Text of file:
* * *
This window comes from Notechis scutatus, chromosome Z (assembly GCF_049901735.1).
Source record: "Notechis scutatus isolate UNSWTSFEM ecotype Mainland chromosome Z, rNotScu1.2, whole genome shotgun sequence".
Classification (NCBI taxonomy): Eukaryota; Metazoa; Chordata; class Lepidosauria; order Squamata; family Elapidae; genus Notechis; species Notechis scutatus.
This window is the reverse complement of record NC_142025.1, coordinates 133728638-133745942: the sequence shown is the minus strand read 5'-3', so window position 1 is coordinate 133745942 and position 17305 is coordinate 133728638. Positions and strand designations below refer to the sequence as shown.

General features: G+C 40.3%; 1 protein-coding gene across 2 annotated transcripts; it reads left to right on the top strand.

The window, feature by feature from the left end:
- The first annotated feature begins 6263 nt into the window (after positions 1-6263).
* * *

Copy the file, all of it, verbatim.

This window comes from Notechis scutatus, chromosome Z (assembly GCF_049901735.1).
Source record: "Notechis scutatus isolate UNSWTSFEM ecotype Mainland chromosome Z, rNotScu1.2, whole genome shotgun sequence".
Classification (NCBI taxonomy): Eukaryota; Metazoa; Chordata; class Lepidosauria; order Squamata; family Elapidae; genus Notechis; species Notechis scutatus.
This window is the reverse complement of record NC_142025.1, coordinates 133728638-133745942: the sequence shown is the minus strand read 5'-3', so window position 1 is coordinate 133745942 and position 17305 is coordinate 133728638. Positions and strand designations below refer to the sequence as shown.

General features: G+C 40.3%; 1 protein-coding gene across 2 annotated transcripts; it reads left to right on the top strand.

The window, feature by feature from the left end:
- The first annotated feature begins 6263 nt into the window (after positions 1-6263).